# redis-server /etc/redis/redis_slave2.conf
#

 

 

It works!

Monitoring Redis with Monitis

 

And Monitis M3 will help us. The installation process of M3 is already described, so we will just review some metrics whose descriptions are given on the official site.

 

used_memory is the total number of bytes allocated by Redis using its allocator (either standard libc malloc, or an alternative allocator such as tcmalloc).

 

used_memory_rss is the number of bytes that Redis allocated as seen by the operating system. Optimally, this number is close to the used_memory value and there is little memory fragmentation.

 

These are the numbers reported by tools such as top and ps. A large difference between these numbers means there is memory fragmentation. Since Redis does not have control over how its allocations are mapped to memory pages, the used_memory_rss value is often the result of a spike in memory usage. The ratio between used_memory_rss and used_memory is given in  mem_fragmentation_ratio.

 

changes_since_last_save refers to the number of operations that produced some kind of change in the dataset since the last time either SAVE or BGSAVE was called.

 

allocation_stats holds a histogram containing the number of allocations of a certain size (up to 256).

 

This provides a means of introspection for the type of allocations performed by Redis at run time.
I couldn’t find any descriptions for other metrics on the official site and digging through the source code gave me nothing either.

However, some metrics are simple and straightforward, while for others I spent a lot of time figuring out the meanings of the metrics which are useful for monitoring.

 

uptime_in_seconds: shows how many seconds redis is up
connected_clients: shows the number of connected clients
connected_slaves: shows the number of connected slaves
blocked_clients: shows number of blocked clients. See BLPOP
used_memory_human: same as used_memory, but in human readable form (e.g. when used_memory = 7340032 it may be difficult to determine if it is in KB or MB. So, the used_memory_human gives a more understandable view: used_memory_human = 7KB)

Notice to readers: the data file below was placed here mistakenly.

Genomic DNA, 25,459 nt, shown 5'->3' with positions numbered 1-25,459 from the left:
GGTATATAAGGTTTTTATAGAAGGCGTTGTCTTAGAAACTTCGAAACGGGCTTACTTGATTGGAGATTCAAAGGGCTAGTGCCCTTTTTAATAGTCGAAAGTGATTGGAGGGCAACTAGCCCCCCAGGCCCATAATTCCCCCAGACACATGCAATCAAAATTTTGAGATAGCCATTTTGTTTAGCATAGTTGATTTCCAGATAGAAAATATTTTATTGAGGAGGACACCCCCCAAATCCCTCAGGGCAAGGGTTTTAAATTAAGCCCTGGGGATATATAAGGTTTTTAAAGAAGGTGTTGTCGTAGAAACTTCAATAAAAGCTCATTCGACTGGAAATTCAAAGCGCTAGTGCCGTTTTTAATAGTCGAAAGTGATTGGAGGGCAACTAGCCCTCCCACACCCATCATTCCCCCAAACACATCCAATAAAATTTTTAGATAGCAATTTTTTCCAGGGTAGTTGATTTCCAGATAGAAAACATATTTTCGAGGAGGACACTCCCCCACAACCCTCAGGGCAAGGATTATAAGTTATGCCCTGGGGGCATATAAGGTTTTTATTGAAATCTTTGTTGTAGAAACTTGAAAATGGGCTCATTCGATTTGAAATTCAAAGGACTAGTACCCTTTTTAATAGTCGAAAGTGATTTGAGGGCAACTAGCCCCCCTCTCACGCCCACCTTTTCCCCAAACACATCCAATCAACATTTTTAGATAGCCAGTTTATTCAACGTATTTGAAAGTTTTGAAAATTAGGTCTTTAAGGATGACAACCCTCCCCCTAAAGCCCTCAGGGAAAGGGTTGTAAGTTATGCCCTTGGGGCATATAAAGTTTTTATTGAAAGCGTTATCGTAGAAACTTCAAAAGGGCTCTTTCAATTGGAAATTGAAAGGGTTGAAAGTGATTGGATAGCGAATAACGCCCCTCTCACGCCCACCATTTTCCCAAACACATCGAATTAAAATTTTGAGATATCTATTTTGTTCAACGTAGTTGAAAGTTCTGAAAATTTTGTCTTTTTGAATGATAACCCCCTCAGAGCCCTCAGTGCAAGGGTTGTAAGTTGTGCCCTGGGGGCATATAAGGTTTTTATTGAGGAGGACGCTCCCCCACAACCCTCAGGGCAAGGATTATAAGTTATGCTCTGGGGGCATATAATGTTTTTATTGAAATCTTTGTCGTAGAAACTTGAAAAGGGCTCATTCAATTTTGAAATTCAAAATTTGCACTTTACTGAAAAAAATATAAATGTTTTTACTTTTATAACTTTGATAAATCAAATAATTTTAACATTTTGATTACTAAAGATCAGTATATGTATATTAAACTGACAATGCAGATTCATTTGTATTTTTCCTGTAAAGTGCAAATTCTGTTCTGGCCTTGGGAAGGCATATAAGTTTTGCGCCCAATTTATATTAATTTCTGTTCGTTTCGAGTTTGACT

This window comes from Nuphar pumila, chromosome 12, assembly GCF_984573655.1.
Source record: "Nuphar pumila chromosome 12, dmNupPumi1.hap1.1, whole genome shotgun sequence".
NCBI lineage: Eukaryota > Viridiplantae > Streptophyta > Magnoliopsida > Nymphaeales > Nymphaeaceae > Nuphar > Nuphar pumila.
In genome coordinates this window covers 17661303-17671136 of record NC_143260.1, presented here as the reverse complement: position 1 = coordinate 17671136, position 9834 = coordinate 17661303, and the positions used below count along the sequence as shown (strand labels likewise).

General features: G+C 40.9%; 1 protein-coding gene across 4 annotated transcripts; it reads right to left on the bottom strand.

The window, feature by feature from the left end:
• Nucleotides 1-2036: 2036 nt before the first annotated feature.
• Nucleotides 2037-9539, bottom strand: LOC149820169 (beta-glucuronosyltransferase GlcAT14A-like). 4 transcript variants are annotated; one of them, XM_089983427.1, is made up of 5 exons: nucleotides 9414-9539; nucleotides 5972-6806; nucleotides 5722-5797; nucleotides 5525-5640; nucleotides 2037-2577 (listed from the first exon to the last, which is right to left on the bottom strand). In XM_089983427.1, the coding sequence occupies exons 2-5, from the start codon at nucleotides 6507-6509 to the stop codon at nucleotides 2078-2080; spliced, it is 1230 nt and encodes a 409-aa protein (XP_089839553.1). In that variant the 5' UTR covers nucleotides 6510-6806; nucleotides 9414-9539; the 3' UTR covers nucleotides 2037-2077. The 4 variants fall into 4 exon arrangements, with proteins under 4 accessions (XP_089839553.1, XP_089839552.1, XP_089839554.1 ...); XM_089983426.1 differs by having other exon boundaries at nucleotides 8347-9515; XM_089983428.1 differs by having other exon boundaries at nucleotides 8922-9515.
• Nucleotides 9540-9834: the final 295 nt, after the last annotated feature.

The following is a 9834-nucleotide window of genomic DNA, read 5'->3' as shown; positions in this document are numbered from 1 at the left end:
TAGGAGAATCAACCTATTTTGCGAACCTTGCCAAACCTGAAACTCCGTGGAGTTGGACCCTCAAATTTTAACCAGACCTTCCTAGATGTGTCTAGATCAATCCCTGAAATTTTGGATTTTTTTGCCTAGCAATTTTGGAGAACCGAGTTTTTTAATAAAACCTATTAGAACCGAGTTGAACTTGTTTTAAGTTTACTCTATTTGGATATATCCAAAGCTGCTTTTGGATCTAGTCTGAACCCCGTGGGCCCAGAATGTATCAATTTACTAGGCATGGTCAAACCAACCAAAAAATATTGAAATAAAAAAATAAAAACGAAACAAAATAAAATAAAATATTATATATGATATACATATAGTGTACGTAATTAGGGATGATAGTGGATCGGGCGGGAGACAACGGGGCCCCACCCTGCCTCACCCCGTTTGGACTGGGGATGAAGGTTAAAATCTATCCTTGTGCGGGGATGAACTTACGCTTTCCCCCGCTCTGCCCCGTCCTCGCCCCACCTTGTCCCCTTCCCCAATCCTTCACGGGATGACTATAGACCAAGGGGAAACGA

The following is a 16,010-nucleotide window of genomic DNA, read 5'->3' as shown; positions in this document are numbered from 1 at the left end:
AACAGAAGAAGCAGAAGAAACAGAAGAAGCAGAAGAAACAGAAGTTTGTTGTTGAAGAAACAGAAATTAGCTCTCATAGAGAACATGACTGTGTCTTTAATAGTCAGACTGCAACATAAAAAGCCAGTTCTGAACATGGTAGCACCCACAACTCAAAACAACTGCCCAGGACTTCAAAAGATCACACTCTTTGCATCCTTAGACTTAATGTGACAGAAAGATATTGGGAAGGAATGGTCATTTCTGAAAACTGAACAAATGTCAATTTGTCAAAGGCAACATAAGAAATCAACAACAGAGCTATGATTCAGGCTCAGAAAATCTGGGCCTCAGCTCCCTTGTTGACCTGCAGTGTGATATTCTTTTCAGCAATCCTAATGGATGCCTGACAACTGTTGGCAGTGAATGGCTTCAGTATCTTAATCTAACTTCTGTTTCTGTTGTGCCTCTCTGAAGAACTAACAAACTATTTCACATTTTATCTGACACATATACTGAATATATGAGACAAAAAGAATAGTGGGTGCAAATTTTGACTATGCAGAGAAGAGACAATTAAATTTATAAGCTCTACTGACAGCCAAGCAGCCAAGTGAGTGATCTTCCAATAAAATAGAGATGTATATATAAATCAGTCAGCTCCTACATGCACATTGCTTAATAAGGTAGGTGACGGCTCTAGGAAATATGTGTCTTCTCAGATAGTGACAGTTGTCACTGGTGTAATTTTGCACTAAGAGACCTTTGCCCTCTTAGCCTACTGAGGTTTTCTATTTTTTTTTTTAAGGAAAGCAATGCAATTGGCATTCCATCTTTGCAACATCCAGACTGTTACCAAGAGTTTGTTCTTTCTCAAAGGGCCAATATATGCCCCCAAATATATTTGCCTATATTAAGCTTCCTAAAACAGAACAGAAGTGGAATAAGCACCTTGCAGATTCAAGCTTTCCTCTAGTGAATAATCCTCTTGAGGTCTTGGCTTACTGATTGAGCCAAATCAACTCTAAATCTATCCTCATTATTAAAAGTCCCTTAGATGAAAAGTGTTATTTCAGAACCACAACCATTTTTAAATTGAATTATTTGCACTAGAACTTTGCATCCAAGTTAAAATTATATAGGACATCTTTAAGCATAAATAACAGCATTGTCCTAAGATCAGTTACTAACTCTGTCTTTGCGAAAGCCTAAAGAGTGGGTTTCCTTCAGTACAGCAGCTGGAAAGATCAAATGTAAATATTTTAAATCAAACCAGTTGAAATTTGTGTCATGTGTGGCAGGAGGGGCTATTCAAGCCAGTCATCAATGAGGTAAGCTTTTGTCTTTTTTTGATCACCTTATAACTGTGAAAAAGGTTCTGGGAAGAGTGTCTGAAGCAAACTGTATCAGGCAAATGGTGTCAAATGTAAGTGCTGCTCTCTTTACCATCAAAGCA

last_save_time: last time (in UNIX timestamp format) that Redis saved all the data inside the Redis instance, in the form of an RDB file.
total_connections_received: total number of connections
total_commands_processed: total commands processed
expired_keys: expired keys count
When new data is added to the server, and the memory limit has already been reached, the server will remove some old data by deleting a volatile key, that is, a key with an EXPIRE (a timeout) set, even if the key is still far from expiring automatically.
evicted_keys: the number of keys that have been evicted (removed).

 

keyspace_hits, keyspace_misses: These metrics are for managing the performance of the Redis datastore. Track these metrics to determine the number being served directly from the store, and the performance rate.
hash_max_zipmap_entries – if hash fields are less than this value then the optimized method is used
hash_max_zipmap_value – if hash values sizes are less than this value then the optimized method is used. See more about hash optimization.

 

Redis has built-in Publishing / Subscribe / Messaging support which enables high performance networking solutions to be developed. PUBLISH/SUBSCRIBE operations allow any number of clients to be able to listen on any named channel. When an external client publishes a message to that channel, each listening client is notified. The clients will continue to receive messages as long as they maintain at least one active subscription.
The next two metrics show the channels and patterns counts, respectively.

 

pubsub_channels, pubsub_patterns: See more about Publish/Subscribe messaging paradigm.